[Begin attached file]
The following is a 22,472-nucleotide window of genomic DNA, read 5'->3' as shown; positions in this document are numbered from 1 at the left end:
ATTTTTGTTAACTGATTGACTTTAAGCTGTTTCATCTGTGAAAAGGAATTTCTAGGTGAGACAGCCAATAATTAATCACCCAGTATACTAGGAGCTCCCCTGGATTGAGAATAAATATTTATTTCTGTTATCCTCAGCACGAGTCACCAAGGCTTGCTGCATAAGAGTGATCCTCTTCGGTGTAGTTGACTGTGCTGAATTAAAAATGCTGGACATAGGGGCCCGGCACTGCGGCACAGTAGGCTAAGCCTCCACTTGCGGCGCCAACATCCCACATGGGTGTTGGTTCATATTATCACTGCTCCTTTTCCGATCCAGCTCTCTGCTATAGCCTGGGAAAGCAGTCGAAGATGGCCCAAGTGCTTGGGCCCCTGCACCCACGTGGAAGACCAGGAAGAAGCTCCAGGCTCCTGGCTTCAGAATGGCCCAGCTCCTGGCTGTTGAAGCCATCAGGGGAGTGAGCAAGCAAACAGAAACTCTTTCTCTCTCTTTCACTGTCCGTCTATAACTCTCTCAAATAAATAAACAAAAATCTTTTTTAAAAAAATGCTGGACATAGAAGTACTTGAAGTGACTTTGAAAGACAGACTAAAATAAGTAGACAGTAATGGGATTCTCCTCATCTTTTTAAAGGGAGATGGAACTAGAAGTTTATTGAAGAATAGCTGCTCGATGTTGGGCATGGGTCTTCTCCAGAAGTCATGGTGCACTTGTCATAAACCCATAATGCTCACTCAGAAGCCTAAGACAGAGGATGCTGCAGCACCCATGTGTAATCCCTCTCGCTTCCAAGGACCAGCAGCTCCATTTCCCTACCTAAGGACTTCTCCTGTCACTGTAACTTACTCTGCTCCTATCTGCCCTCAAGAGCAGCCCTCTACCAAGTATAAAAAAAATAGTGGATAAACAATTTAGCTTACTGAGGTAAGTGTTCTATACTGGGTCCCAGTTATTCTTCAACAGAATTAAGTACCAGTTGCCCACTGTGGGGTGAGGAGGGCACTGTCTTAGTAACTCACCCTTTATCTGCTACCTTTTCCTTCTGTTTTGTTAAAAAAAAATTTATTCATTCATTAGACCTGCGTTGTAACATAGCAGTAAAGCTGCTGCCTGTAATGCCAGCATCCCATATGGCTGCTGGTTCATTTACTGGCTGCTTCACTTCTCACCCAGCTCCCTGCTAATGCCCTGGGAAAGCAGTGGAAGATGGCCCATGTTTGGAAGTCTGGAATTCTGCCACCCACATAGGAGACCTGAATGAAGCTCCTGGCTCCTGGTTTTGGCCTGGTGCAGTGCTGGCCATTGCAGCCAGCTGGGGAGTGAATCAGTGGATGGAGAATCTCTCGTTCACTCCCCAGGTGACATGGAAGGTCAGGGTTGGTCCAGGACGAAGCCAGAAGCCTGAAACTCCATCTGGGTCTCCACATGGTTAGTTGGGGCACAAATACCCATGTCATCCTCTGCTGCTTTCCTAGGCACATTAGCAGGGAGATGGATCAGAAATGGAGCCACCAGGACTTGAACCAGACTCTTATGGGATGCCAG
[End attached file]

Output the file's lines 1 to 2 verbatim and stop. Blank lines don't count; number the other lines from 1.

The following is a 22,472-nucleotide window of genomic DNA, read 5'->3' as shown; positions in this document are numbered from 1 at the left end:
ATTTTTGTTAACTGATTGACTTTAAGCTGTTTCATCTGTGAAAAGGAATTTCTAGGTGAGACAGCCAATAATTAATCACCCAGTATACTAGGAGCTCCCCTGGATTGAGAATAAATATTTATTTCTGTTATCCTCAGCACGAGTCACCAAGGCTTGCTGCATAAGAGTGATCCTCTTCGGTGTAGTTGACTGTGCTGAATTAAAAATGCTGGACATAGGGGCCCGGCACTGCGGCACAGTAGGCTAAGCCTCCACTTGCGGCGCCAACATCCCACATGGGTGTTGGTTCATATTATCACTGCTCCTTTTCCGATCCAGCTCTCTGCTATAGCCTGGGAAAGCAGTCGAAGATGGCCCAAGTGCTTGGGCCCCTGCACCCACGTGGAAGACCAGGAAGAAGCTCCAGGCTCCTGGCTTCAGAATGGCCCAGCTCCTGGCTGTTGAAGCCATCAGGGGAGTGAGCAAGCAAACAGAAACTCTTTCTCTCTCTTTCACTGTCCGTCTATAACTCTCTCAAATAAATAAACAAAAATCTTTTTTAAAAAAATGCTGGACATAGAAGTACTTGAAGTGACTTTGAAAGACAGACTAAAATAAGTAGACAGTAATGGGATTCTCCTCATCTTTTTAAAGGGAGATGGAACTAGAAGTTTATTGAAGAATAGCTGCTCGATGTTGGGCATGGGTCTTCTCCAGAAGTCATGGTGCACTTGTCATAAACCCATAATGCTCACTCAGAAGCCTAAGACAGAGGATGCTGCAGCACCCATGTGTAATCCCTCTCGCTTCCAAGGACCAGCAGCTCCATTTCCCTACCTAAGGACTTCTCCTGTCACTGTAACTTACTCTGCTCCTATCTGCCCTCAAGAGCAGCCCTCTACCAAGTATAAAAAAAATAGTGGATAAACAATTTAGCTTACTGAGGTAAGTGTTCTATACTGGGTCCCAGTTATTCTTCAACAGAATTAAGTACCAGTTGCCCACTGTGGGGTGAGGAGGGCACTGTCTTAGTAACTCACCCTTTATCTGCTACCTTTTCCTTCTGTTTTGTTAAAAAAAAATTTATTCATTCATTAGACCTGCGTTGTAACATAGCAGTAAAGCTGCTGCCTGTAATGCCAGCATCCCATATGGCTGCTGGTTCATTTACTGGCTGCTTCACTTCTCACCCAGCTCCCTGCTAATGCCCTGGGAAAGCAGTGGAAGATGGCCCATGTTTGGAAGTCTGGAATTCTGCCACCCACATAGGAGACCTGAATGAAGCTCCTGGCTCCTGGTTTTGGCCTGGTGCAGTGCTGGCCATTGCAGCCAGCTGGGGAGTGAATCAGTGGATGGAGAATCTCTCGTTCACTCCCCAGGTGACATGGAAGGTCAGGGTTGGTCCAGGACGAAGCCAGAAGCCTGAAACTCCATCTGGGTCTCCACATGGTTAGTTGGGGCACAAATACCCATGTCATCCTCTGCTGCTTTCCTAGGCACATTAGCAGGGAGATGGATCAGAAATGGAGCCACCAGGACTTGAACCAGACTCTTATGGGATGCCAG